How does one fake it, or pretend they are grateful when really they are still overwhelmed by feelings of helplessness and self-pity? Gratitude lists are a great place to start. At Princeton Detox and Recovery Center, we encourage our clients to participate in a wide range of morale-boosting activities from as early on in the recovery process as medical detox. Once a client enters detox, he or she is shown his or her room and encouraged to rest as much as possible. The physical symptoms of withdrawal are expertly managed by our team of doctors, nurses and clinicians. We do everything in our power to ensure that each and every client is a s comfortable as possible. The main goal of our detox program is physical stabilization. Once a client has been stabilized, we encourage participation in some of the classes and workshops we offer. These include on-site Alcoholics Anonymous meetings, addiction education classes, group therapy sessions and recovery-oriented group activities. If a client comes to us with a mild or moderate substance abuse disorder, the symptoms of withdrawal will likely be short-lived and easily resolved (depending on the substance or substances that were being abused). Rather than spend the remainder of their time in our medical detox facility resting and watching television (which is an option too, of course), we facilitate group activities geared towards initiating the recovery process and preparing clients for the transition from medical detox to inpatient treatment.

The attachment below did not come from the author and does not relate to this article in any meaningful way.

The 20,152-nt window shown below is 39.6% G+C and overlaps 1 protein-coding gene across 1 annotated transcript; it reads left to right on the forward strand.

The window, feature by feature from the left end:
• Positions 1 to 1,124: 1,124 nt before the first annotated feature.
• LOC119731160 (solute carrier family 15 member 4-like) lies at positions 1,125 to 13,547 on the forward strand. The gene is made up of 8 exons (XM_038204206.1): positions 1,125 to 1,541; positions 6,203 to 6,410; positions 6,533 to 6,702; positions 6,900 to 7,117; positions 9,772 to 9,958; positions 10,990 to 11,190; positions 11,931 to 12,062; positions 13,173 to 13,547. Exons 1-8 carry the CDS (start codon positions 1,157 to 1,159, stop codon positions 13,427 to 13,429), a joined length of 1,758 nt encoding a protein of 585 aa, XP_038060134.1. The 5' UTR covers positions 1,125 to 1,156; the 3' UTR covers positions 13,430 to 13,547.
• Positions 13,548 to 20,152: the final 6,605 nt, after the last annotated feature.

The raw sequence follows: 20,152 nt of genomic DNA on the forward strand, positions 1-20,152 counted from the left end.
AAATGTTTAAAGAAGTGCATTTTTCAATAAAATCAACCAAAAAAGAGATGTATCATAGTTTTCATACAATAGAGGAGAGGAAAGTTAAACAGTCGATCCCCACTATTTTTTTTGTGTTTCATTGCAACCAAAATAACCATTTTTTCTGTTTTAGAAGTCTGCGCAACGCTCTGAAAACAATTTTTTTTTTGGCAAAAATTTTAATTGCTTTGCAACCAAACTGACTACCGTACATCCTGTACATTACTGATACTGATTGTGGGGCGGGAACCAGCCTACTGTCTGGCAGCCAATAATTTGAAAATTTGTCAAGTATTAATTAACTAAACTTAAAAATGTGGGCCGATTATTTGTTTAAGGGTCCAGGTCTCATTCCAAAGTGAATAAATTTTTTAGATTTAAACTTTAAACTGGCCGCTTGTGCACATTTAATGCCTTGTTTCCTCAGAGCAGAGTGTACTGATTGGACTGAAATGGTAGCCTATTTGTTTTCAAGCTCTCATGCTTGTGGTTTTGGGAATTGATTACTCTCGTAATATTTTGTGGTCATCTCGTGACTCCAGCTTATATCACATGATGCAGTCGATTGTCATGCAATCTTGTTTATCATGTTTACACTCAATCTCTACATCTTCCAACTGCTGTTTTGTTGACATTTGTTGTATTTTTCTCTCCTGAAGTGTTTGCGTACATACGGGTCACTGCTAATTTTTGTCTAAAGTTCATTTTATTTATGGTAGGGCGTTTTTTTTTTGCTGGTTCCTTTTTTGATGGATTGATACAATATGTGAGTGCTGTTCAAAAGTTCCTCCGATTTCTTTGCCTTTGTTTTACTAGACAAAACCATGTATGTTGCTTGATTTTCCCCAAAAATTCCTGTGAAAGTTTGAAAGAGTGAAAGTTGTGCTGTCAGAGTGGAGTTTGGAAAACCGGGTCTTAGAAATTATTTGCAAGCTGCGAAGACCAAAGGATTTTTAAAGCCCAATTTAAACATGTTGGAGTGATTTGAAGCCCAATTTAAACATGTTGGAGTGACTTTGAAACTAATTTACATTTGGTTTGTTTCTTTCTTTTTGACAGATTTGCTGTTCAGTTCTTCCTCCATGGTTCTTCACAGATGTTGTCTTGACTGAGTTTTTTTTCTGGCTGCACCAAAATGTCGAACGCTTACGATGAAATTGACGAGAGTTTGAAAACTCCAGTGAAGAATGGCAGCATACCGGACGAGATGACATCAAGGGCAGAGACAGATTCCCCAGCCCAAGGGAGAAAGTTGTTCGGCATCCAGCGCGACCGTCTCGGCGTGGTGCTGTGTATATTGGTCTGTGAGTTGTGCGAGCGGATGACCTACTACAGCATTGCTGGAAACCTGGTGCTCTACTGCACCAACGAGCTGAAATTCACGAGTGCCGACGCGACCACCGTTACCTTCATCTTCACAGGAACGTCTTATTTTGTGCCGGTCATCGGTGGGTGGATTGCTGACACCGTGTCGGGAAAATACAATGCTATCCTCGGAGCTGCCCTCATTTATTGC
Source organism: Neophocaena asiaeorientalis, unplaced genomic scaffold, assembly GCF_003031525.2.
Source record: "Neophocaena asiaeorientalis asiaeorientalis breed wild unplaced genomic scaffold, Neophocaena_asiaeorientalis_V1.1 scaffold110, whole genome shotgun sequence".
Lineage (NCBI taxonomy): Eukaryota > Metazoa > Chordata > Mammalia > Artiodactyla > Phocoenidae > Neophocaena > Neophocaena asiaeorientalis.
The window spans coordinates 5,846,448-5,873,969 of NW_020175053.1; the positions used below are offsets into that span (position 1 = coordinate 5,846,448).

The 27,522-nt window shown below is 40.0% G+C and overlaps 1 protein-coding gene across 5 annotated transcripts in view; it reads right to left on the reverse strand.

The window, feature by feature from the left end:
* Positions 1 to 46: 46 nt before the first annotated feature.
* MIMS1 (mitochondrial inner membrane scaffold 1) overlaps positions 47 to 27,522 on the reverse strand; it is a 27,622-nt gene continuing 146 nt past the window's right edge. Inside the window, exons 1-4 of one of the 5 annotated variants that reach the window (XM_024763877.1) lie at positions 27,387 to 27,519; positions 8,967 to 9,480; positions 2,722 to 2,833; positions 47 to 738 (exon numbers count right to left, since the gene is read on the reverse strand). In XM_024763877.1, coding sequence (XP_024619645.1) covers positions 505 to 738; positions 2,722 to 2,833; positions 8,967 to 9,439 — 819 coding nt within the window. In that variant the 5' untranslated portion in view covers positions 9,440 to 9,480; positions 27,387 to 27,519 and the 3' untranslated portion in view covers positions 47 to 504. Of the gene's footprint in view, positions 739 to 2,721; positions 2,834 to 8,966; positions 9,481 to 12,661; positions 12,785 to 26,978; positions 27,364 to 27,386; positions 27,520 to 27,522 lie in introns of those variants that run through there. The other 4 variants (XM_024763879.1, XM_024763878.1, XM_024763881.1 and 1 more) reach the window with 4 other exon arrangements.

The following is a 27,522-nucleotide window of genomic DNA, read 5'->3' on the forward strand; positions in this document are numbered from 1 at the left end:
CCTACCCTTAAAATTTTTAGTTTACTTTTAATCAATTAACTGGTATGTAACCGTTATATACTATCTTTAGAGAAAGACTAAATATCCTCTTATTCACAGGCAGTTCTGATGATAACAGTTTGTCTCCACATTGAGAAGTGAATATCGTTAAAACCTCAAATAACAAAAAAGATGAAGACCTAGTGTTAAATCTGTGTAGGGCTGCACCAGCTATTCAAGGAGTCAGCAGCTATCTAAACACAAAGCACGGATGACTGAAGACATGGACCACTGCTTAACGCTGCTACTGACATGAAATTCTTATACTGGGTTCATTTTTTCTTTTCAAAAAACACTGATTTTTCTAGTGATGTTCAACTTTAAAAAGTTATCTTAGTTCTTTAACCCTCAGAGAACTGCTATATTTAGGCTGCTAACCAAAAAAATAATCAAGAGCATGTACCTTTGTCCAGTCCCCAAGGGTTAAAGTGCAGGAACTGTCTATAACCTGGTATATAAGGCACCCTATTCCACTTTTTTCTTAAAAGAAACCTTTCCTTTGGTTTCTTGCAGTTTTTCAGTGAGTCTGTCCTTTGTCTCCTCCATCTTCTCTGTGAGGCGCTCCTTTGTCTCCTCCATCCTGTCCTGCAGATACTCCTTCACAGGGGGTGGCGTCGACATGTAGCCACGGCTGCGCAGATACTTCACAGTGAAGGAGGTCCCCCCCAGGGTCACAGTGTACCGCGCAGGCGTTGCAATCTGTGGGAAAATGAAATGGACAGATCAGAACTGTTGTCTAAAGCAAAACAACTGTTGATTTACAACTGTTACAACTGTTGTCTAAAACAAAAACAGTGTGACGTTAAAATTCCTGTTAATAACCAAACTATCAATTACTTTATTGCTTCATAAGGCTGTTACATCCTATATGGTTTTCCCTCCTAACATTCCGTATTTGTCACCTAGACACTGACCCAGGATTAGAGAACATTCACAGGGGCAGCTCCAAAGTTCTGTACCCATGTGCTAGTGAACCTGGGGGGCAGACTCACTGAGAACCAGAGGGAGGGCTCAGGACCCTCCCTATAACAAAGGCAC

During the inpatient portion of our comprehensive drug addiction recovery program, clients are expected to participate in all group therapy sessions and all group activities. Unlike in medical detox, they do not have the option to sit any of their therapy sessions out. In most cases, clients are introduced to gratitude lists in medical detox so that they have some level of exposure, and they delve deeper into this beneficial therapeutic activity while going through inpatient treatment.

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The Importance of Staying Thankful